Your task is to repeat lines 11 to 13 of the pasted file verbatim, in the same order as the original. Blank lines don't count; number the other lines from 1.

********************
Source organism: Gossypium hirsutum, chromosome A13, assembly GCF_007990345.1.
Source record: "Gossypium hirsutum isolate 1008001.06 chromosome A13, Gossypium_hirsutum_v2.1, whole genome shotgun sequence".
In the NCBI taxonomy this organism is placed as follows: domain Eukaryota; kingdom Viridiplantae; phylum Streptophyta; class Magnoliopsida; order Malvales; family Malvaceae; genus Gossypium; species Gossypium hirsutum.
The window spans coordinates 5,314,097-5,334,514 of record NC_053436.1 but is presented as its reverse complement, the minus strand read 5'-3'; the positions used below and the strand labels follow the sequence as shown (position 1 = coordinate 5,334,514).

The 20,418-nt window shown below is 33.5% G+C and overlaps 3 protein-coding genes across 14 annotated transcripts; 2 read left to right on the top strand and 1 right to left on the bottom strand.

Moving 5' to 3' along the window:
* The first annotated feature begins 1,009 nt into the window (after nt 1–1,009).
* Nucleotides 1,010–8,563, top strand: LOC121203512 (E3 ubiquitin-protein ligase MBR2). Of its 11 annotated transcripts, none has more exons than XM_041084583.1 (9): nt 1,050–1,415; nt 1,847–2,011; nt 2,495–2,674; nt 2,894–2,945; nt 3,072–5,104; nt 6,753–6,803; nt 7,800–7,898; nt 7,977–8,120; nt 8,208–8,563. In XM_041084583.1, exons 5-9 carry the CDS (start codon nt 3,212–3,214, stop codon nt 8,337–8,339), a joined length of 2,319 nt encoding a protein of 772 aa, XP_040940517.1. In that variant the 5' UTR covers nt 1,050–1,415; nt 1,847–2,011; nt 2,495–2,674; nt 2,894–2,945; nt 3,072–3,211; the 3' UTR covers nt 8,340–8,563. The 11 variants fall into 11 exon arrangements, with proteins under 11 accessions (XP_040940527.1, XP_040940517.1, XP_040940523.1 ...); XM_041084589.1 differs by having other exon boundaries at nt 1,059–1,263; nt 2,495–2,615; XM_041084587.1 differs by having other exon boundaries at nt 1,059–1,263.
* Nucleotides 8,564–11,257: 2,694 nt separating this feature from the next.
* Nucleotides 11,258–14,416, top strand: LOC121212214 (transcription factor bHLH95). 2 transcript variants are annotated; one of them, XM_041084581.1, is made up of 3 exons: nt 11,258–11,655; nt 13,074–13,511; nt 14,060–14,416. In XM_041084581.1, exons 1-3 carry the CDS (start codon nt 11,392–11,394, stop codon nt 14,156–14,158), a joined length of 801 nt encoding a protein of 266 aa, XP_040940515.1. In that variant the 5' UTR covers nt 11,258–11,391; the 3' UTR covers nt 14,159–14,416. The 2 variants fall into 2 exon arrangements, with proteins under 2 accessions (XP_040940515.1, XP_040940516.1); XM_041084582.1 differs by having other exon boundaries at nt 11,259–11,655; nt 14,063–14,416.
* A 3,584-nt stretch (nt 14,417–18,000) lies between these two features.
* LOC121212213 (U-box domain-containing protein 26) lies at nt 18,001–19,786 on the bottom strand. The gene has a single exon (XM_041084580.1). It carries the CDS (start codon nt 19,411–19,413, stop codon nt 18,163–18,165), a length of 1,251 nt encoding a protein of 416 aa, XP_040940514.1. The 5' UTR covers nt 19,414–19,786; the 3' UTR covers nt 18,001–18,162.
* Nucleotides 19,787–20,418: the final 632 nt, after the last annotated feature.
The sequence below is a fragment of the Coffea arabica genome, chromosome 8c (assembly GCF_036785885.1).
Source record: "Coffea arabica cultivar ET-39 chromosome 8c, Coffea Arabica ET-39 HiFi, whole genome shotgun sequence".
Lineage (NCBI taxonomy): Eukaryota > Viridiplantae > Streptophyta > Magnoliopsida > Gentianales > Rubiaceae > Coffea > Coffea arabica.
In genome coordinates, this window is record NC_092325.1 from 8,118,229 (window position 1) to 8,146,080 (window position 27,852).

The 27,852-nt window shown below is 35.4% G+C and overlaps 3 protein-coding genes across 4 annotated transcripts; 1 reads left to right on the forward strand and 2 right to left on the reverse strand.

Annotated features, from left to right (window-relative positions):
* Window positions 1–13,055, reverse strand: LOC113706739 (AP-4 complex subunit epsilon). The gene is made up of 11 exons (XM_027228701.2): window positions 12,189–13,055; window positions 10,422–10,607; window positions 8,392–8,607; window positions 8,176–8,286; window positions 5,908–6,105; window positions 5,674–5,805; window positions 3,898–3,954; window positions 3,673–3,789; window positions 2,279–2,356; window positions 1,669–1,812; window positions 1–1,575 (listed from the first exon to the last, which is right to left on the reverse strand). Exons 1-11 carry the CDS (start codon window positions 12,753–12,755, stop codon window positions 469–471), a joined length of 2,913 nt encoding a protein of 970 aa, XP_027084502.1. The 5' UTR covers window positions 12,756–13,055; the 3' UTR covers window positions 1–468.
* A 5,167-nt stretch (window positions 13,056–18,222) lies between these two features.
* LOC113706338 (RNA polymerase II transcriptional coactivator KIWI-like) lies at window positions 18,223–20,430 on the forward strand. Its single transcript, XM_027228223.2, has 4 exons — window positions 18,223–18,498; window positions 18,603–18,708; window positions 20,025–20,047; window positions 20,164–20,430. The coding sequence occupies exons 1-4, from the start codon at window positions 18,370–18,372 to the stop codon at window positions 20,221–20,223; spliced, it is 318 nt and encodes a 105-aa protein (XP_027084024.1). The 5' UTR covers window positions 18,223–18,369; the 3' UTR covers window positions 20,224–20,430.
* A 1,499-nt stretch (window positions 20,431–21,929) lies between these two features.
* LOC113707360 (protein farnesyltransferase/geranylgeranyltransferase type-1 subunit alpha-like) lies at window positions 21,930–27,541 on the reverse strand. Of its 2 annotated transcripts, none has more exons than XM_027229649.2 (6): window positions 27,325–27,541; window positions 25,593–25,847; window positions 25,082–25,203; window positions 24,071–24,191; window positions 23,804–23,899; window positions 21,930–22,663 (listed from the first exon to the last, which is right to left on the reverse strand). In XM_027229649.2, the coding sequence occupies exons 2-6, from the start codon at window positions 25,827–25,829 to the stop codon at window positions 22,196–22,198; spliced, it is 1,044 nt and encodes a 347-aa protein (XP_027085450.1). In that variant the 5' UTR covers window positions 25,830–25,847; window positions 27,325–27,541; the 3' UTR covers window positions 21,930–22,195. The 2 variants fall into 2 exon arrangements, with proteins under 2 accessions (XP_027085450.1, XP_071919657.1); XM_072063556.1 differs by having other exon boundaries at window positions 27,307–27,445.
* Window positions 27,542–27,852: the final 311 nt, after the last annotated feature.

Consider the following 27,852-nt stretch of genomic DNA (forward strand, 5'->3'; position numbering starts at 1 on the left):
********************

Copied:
* A 3,584-nt stretch (nt 14,417–18,000) lies between these two features.
* LOC121212213 (U-box domain-containing protein 26) lies at nt 18,001–19,786 on the bottom strand. The gene has a single exon (XM_041084580.1). It carries the CDS (start codon nt 19,411–19,413, stop codon nt 18,163–18,165), a length of 1,251 nt encoding a protein of 416 aa, XP_040940514.1. The 5' UTR covers nt 19,414–19,786; the 3' UTR covers nt 18,001–18,162.
* Nucleotides 19,787–20,418: the final 632 nt, after the last annotated feature.